Growing up in the small, summer-home community of Long Beach on the southern edge of Lake Michigan, I was spoiled with one of the most diverse natural settings rare to find in the midwest. Surrounded by dunes made of sand so fine it literally sings and the crystalline waters of Lake Michigan shimmering in the sun’s reflection that could instantly turn into a roaring caucus of foaming waves reaching 6 feet high, all set against the beautiful backdrop of Chicago’s skyline with sunsets Monet would be proud to paint.
Yes, I was aware of my natural surroundings, but completely oblivious to the manmade world. My hometown of Long Beach has a multitude of architectural styles - many of them tastefully elegant, with others being behemoth eyesores, but I took this all for granted as a punky teenager. I was so spoiled with the natural beauty of Long Beach. After beginning my research into the history of the area, my eyes were opened. Gratefulness could not have slapped me harder in the face.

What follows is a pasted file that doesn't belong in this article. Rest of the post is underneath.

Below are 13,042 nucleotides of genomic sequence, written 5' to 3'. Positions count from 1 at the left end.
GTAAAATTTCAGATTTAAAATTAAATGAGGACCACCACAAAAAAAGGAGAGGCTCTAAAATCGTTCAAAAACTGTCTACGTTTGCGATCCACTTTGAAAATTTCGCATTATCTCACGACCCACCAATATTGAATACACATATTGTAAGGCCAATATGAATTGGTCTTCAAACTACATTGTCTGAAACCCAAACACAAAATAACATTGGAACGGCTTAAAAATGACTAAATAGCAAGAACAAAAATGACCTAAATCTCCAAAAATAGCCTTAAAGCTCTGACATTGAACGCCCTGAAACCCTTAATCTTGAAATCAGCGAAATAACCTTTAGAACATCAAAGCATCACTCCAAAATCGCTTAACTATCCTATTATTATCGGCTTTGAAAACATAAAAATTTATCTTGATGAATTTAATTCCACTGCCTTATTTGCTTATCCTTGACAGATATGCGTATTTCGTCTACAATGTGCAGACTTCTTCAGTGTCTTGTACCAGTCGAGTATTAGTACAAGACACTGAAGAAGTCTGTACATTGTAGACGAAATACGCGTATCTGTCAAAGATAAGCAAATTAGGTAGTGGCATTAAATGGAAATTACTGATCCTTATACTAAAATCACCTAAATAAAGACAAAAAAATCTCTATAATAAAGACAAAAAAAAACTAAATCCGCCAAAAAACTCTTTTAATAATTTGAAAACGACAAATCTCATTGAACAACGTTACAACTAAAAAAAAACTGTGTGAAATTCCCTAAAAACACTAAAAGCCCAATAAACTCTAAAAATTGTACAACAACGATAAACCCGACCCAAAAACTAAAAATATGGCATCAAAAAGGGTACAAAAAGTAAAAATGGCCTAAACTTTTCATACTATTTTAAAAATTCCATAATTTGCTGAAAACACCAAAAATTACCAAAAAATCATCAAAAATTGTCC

This podcast is about the history hidden where no one considers looking, a place considered at the epicenter of the ‘microlevel’, places considered each own’s sanctuary: our homes.